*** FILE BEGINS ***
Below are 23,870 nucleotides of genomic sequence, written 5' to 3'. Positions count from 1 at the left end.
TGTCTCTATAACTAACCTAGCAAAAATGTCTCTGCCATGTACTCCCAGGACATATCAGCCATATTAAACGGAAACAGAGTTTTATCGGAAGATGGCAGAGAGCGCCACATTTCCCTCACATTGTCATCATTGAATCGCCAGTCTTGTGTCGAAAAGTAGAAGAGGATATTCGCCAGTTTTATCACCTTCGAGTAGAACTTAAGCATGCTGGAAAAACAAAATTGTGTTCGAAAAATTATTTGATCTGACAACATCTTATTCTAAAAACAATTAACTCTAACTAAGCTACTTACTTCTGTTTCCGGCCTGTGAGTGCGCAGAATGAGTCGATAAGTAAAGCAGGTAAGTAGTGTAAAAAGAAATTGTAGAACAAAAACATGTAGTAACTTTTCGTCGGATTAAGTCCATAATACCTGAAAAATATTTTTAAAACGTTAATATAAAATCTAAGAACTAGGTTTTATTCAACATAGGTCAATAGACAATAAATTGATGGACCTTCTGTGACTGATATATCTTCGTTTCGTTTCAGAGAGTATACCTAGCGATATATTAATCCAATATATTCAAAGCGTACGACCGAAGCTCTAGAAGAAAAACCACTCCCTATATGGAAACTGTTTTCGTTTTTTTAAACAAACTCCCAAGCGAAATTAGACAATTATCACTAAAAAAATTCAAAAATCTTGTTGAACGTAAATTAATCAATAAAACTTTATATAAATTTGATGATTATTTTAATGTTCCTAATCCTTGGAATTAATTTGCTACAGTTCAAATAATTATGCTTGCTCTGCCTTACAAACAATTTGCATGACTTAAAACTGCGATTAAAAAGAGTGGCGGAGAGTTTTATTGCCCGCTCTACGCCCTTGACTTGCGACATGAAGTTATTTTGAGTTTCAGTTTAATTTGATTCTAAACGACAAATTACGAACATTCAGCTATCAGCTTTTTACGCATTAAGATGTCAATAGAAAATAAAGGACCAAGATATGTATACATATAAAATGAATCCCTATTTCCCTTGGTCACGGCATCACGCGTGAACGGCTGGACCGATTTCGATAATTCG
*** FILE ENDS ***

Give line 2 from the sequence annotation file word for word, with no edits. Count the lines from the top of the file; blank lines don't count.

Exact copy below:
TGTCTCTATAACTAACCTAGCAAAAATGTCTCTGCCATGTACTCCCAGGACATATCAGCCATATTAAACGGAAACAGAGTTTTATCGGAAGATGGCAGAGAGCGCCACATTTCCCTCACATTGTCATCATTGAATCGCCAGTCTTGTGTCGAAAAGTAGAAGAGGATATTCGCCAGTTTTATCACCTTCGAGTAGAACTTAAGCATGCTGGAAAAACAAAATTGTGTTCGAAAAATTATTTGATCTGACAACATCTTATTCTAAAAACAATTAACTCTAACTAAGCTACTTACTTCTGTTTCCGGCCTGTGAGTGCGCAGAATGAGTCGATAAGTAAAGCAGGTAAGTAGTGTAAAAAGAAATTGTAGAACAAAAACATGTAGTAACTTTTCGTCGGATTAAGTCCATAATACCTGAAAAATATTTTTAAAACGTTAATATAAAATCTAAGAACTAGGTTTTATTCAACATAGGTCAATAGACAATAAATTGATGGACCTTCTGTGACTGATATATCTTCGTTTCGTTTCAGAGAGTATACCTAGCGATATATTAATCCAATATATTCAAAGCGTACGACCGAAGCTCTAGAAGAAAAACCACTCCCTATATGGAAACTGTTTTCGTTTTTTTAAACAAACTCCCAAGCGAAATTAGACAATTATCACTAAAAAAATTCAAAAATCTTGTTGAACGTAAATTAATCAATAAAACTTTATATAAATTTGATGATTATTTTAATGTTCCTAATCCTTGGAATTAATTTGCTACAGTTCAAATAATTATGCTTGCTCTGCCTTACAAACAATTTGCATGACTTAAAACTGCGATTAAAAAGAGTGGCGGAGAGTTTTATTGCCCGCTCTACGCCCTTGACTTGCGACATGAAGTTATTTTGAGTTTCAGTTTAATTTGATTCTAAACGACAAATTACGAACATTCAGCTATCAGCTTTTTACGCATTAAGATGTCAATAGAAAATAAAGGACCAAGATATGTATACATATAAAATGAATCCCTATTTCCCTTGGTCACGGCATCACGCGTGAACGGCTGGACCGATTTCGATAATTCG